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13 Going on 30
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The best chick flick ever

9/10
Author: marianne-55 from New Zealand
31 December 2005

I thought that this would be an at best mediocre chick flick. It seems to be clichéd in the beginning: Jenna gets her wish with magic wishing dust and turns 30.

So the beginning is a bit weird but it sets up for a great film with Jenna finding out that she doesn't like the person she is in the future. And strangely bigger is better in this film because Jennifer Garner's total overacting suits it well and makes it very funny.

It's not just funny. At one point I found myself crying because things just seemed so hopeless even though I knew there'd be a way to fix it. (Not so in real life unfortunately.) Watch out for Mark Ruffalo as the sweet Matt because he is HOT and I fell in love with him myself by the end of the movie.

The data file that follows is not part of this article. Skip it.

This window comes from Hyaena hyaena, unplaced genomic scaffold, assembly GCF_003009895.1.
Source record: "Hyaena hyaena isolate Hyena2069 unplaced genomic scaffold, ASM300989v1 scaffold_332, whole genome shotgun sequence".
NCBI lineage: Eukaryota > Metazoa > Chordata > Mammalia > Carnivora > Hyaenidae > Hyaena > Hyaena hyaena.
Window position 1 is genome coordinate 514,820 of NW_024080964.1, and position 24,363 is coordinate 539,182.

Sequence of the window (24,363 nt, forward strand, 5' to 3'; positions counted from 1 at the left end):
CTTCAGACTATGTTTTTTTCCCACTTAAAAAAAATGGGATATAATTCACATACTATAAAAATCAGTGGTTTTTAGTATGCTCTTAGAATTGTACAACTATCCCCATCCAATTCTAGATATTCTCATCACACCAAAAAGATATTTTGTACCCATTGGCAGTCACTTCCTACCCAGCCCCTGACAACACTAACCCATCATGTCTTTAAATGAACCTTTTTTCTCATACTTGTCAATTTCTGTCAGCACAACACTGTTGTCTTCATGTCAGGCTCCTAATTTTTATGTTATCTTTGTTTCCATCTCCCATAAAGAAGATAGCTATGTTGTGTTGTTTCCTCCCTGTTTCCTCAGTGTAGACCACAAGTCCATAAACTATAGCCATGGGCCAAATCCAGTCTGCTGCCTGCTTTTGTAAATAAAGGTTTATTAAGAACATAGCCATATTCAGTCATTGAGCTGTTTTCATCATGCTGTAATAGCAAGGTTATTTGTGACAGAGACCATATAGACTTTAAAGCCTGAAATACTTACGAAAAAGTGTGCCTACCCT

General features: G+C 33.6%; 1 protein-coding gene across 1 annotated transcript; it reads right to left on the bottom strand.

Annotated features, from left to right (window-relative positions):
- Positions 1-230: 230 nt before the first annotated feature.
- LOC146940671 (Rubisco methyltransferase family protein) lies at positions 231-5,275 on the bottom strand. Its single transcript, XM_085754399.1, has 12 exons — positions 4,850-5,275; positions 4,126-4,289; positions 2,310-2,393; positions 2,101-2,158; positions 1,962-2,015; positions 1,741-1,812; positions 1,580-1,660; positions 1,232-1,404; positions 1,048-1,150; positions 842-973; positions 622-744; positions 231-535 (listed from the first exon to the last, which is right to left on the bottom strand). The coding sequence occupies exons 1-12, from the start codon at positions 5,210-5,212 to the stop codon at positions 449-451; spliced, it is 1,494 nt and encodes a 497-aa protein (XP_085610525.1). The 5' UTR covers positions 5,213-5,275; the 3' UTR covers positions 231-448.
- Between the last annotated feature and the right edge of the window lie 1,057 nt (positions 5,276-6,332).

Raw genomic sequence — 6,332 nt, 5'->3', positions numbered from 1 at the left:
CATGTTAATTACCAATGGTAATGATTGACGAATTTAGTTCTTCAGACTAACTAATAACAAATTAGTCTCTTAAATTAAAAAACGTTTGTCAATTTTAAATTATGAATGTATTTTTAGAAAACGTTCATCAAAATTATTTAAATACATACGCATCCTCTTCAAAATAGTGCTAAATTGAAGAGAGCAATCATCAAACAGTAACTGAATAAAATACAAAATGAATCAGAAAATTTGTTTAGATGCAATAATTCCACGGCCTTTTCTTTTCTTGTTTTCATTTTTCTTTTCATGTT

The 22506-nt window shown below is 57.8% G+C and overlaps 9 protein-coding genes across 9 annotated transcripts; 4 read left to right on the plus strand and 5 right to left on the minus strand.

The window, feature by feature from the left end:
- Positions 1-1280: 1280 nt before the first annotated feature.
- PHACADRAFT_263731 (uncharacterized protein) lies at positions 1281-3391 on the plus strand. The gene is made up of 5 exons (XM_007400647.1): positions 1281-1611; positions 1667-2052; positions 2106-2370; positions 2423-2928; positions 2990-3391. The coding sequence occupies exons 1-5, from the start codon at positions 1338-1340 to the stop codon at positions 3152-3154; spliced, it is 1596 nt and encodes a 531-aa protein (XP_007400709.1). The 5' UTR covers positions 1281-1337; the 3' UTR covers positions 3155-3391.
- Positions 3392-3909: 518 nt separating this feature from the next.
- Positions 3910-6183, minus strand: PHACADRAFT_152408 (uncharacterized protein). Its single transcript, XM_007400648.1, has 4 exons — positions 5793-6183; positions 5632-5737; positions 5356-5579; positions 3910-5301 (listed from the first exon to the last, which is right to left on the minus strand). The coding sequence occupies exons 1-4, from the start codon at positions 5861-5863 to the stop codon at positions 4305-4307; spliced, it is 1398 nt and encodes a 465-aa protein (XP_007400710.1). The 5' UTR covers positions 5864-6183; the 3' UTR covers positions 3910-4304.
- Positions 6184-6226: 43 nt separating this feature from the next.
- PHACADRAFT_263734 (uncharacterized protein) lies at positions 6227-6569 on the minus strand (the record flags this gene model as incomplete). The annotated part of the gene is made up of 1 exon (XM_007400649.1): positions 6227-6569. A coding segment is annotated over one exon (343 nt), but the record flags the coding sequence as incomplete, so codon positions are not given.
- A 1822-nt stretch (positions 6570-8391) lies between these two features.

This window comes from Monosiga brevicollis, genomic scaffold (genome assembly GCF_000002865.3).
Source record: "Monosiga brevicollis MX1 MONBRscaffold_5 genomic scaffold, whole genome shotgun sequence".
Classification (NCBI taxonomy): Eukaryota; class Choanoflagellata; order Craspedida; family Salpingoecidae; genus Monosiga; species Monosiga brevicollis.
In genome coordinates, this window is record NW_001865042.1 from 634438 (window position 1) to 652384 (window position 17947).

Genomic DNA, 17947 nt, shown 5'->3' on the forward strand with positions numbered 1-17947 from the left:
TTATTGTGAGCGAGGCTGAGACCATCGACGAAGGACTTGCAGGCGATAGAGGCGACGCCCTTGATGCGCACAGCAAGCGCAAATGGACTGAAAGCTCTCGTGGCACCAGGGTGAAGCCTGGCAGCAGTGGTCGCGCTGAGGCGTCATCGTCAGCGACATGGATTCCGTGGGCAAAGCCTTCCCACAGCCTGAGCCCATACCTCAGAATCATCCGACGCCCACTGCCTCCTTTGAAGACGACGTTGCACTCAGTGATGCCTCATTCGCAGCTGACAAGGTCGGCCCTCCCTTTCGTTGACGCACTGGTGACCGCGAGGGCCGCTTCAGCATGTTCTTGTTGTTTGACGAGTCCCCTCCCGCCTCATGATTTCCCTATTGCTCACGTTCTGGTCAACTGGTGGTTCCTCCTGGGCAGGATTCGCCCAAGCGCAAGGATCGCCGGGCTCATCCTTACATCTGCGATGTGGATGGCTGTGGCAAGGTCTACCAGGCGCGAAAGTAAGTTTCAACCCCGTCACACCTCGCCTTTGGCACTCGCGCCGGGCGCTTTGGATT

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A sweet chick-flick girlfriends can enjoy together

7/10
Author: Karilee from United States
19 December 2005

This movie can be described as a chick-flick basically because it is.

A girl wishes she was an adult on her birthday and when it comes true, she gets the chance to see what her life will turn out like. As the movie progresses, she learns even though she gets everything she ever wanted, she doesn't like who she becomes. She then goes about trying to change the mistakes in her life she doesn't even remember making.

The film is filled with laughs and cute moments of love. Jennifer Garner gives and A+ performance as an adult looking at the world through a child's eyes.